Oil titans Russia and Saudi Arabia have accumulated vast financial cushions that will help them weather a lengthy price war. It's a battle of nerves — so who will blink first?
Global oil prices crashed by a third after Riyadh discounted its crude and signalled it would raise output. Shares in national oil champions Saudi Aramco and Rosneft tanked.
The world's top two oil exporters each have war chests of around $500 billion to weather economic shocks and are making bullish noises about their stamina as they square up.
Moscow said on Monday it could withstand oil prices of $25-$30 per barrel for 6-10 years. Riyadh, meanwhile, can afford oil at $30 a barrel, but would have to sell more crude to soften the hit to its revenue, according to sources familiar with the matter.
A war of attrition would nonetheless be damaging and force both countries to make difficult adjustments to their economies the longer it dragged on.
“As with any war this comes down to how much pain can be absorbed by each side,” said Hasnain Malik, head of equity strategy at Tellimer.
MBS opens the taps
In Saudi Arabia, Crown Prince Mohammed bin Salman gave the green light for the kingdom, the world's top oil exporter, to pump at will after Russia rejected an OPEC proposal for deeper cuts to cope with the coronavirus outbreak, two sources familiar with the matter said.
The Saudi fiscal breakeven — the oil price at which it would balance its budget — is at around $80 a barrel, double that of Russia, said Malik at Tellimer.
Saudi Arabia enjoys foreign reserves of $500bn and a low debt-to-GDP ratio of 25 per cent that gives it ample room to borrow.
Saudi Arabia has raised over $100bn in hard-currency debt since 2016 to offset the impact of lower oil prices.
International bonds issued by the government and its oil giant Aramco plunged in early trade on Monday, and the Saudi riyal fell sharply against the US dollar in the forwards market.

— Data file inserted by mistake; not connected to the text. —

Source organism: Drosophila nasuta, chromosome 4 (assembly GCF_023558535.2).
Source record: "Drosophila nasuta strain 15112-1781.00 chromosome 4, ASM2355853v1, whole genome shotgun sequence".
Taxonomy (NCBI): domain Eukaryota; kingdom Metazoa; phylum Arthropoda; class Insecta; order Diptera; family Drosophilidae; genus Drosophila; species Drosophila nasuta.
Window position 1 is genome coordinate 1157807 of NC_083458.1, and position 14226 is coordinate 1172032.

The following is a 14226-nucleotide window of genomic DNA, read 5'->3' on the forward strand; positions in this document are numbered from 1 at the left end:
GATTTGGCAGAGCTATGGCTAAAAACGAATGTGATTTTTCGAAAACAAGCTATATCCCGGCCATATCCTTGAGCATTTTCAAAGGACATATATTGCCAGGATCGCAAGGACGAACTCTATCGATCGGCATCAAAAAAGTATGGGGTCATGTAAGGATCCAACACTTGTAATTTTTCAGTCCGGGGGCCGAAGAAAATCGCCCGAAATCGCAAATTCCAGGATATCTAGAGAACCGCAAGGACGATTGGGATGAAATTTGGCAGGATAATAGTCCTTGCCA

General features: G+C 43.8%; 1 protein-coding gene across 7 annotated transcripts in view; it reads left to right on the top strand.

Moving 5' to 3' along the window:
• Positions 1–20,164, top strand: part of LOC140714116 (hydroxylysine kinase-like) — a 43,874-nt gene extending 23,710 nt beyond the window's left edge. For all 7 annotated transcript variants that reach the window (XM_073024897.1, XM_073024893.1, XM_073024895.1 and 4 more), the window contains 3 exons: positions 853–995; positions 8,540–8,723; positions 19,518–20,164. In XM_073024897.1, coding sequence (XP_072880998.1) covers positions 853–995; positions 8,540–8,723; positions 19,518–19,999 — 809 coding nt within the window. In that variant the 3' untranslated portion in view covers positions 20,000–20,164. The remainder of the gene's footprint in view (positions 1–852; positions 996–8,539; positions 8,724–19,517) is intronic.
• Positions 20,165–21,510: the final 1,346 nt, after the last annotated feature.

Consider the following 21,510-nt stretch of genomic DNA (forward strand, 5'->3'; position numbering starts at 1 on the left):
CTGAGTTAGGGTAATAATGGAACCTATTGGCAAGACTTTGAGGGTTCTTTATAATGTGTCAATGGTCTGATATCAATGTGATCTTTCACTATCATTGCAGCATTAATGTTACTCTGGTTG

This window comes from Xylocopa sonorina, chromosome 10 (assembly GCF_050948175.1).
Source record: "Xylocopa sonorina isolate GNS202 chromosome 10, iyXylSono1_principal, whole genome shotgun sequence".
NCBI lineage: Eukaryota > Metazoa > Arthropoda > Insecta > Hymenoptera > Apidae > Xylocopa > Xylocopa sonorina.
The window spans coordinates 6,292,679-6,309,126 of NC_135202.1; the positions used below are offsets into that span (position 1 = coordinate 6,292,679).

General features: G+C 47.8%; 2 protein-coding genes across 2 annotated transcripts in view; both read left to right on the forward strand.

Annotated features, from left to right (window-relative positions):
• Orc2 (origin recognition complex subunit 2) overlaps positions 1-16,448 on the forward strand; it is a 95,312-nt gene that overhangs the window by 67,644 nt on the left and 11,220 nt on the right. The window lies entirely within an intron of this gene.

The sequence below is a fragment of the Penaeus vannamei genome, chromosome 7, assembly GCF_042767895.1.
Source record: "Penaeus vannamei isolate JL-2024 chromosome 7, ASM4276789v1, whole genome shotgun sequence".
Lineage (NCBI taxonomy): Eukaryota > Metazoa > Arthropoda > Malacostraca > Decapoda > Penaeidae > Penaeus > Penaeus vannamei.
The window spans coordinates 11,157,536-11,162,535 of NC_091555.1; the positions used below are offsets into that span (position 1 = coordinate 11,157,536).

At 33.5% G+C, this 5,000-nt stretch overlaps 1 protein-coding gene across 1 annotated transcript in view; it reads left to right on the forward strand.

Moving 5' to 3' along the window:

Still, low global interest rates and a recent further cut by the US Federal Reserve mean that despite market volatility borrowers could tap debt investors relatively cheaply.
The problem for Riyadh is that sustained low oil prices could likely constrain government spending on projects that are part of the crown prince's drive to diversify the economy.
Monica Malik, chief economist at Abu Dhabi Commercial Bank, said that with oil prices in the low $30s, Saudi Arabia would post a double-digit deficit as percentage of GDP this year — up from Riyadh's own 6.4pc budget deficit projection.
Under President Vladimir Putin, Russia has amassed reserves of $570bn and the rouble has become free-floating, allowing it to swiftly adjust to market conditions and devalue.
Russia, say analysts, is much better placed to withstand an economic shock than it was in 2014 when the West imposed sanctions over its annexation of Ukraine's Crimea, or than in 2008 when it was buffeted by the global financial crisis.
“Many people criticised us, they said this is a kind of treasure chest, that the finance ministry is sitting on gold,” Finance Minister Anton Siluanov said last week about the reserves.
“But now the situation could change and we will finance all the expenses we have undertaken and are obliged to make with this treasure chest.”
The $570bn reserves include the country's National Wealth Fund, which stands at $150.1bn or 9.2pc of Russia's GDP. The finance ministry said on Monday the fund could be used to offset lower oil revenues if necessary.
The central bank meanwhile said it was suspending foreign currency purchases for 30 days in an attempt to ease downside pressure on the rouble and would take market conditions into account when deciding whether to go ahead with future Russian rouble OFZ government bond auctions.
Still, the rouble crashed to its weakest level since early 2016 on the interbank market and shares in Russian companies fell sharply in London with oil giants Rosneft and Lukoil down 20.4pc and 18.5pc, respectively.
Oleg Vyugin, head of Moscow Exchange's Supervisory Board, said Russia would face higher inflation and interest rates as a result of the price war.
Chris Weafer, director at Macro-Advisory consultancy, said it was still possible Moscow could decide to return to cooperating with OPEC by autumn if prices remained very low.
“Putin will be reluctant to run down financial reserves too far to fund an expanding deficit,” he added.